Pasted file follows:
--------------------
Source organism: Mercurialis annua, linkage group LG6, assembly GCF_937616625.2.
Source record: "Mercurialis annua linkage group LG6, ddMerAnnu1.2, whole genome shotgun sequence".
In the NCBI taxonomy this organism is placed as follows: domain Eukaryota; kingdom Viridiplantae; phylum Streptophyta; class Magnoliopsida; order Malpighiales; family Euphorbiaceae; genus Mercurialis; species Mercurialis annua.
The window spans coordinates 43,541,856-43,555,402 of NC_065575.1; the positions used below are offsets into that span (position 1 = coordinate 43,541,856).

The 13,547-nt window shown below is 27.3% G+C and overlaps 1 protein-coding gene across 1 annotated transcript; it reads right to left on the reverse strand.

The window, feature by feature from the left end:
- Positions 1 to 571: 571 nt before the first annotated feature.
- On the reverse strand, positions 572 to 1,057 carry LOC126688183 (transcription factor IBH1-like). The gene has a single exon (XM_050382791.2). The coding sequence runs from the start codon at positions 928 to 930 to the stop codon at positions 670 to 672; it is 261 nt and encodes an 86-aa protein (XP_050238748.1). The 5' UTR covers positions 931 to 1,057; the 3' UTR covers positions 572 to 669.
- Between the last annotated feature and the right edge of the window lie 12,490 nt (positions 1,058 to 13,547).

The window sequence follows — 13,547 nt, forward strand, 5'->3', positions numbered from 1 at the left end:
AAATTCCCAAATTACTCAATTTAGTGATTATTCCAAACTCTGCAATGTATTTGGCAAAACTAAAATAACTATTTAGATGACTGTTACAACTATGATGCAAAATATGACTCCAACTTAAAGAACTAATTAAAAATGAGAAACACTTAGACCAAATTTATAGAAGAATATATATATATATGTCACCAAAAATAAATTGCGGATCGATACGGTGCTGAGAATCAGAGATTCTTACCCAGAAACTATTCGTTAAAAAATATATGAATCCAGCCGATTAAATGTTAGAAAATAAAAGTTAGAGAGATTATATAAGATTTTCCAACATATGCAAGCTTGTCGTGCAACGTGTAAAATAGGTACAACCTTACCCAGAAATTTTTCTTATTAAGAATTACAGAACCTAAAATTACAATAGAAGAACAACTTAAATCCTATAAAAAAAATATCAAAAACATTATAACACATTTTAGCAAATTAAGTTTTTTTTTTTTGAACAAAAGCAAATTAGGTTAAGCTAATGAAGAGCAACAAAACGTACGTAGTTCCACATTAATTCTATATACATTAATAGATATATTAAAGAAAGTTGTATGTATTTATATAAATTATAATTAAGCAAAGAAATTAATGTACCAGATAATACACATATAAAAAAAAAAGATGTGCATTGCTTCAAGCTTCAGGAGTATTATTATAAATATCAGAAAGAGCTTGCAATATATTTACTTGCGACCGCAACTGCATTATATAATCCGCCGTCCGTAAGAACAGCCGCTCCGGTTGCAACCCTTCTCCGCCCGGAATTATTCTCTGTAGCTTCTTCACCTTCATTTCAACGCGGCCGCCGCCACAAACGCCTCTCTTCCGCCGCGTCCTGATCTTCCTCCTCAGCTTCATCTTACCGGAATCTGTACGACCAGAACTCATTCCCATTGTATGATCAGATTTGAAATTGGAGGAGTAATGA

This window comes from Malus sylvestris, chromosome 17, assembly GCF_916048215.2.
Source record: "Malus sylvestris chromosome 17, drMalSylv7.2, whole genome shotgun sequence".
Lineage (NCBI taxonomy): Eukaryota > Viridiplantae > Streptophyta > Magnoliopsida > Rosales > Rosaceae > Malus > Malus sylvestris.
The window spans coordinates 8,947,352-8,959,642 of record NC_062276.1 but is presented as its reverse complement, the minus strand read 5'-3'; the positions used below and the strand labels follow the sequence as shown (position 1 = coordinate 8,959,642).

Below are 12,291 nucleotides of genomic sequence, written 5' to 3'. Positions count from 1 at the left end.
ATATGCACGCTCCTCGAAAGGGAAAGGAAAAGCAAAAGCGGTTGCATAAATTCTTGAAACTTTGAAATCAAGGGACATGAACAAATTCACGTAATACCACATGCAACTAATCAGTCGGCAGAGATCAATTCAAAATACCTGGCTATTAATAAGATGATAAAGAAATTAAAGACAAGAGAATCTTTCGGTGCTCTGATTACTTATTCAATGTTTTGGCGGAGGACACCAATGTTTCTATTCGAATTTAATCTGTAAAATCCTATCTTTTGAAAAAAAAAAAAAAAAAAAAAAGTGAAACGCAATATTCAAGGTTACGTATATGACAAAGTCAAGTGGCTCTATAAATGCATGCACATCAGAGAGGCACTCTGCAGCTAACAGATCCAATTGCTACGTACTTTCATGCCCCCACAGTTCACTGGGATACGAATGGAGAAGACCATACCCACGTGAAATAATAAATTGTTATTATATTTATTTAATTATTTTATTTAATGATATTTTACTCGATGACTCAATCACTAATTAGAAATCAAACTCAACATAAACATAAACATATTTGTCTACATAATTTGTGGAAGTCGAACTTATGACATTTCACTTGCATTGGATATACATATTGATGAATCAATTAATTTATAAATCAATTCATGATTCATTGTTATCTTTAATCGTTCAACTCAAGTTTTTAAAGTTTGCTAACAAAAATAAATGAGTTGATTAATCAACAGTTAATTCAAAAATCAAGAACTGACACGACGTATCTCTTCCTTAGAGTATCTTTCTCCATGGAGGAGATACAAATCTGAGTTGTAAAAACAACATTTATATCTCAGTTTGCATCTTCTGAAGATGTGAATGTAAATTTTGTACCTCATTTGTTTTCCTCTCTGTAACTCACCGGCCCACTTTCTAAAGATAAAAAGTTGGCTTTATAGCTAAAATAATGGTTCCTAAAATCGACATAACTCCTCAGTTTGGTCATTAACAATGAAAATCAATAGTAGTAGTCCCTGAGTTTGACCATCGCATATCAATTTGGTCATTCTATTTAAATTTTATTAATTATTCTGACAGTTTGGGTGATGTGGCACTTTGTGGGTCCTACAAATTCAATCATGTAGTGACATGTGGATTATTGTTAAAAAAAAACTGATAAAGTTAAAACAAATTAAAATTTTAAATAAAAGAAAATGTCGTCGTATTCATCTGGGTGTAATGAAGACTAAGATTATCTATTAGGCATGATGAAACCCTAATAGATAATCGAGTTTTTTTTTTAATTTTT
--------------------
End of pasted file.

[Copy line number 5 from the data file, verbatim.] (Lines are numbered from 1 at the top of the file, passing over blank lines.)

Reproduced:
The 13,547-nt window shown below is 27.3% G+C and overlaps 1 protein-coding gene across 1 annotated transcript; it reads right to left on the reverse strand.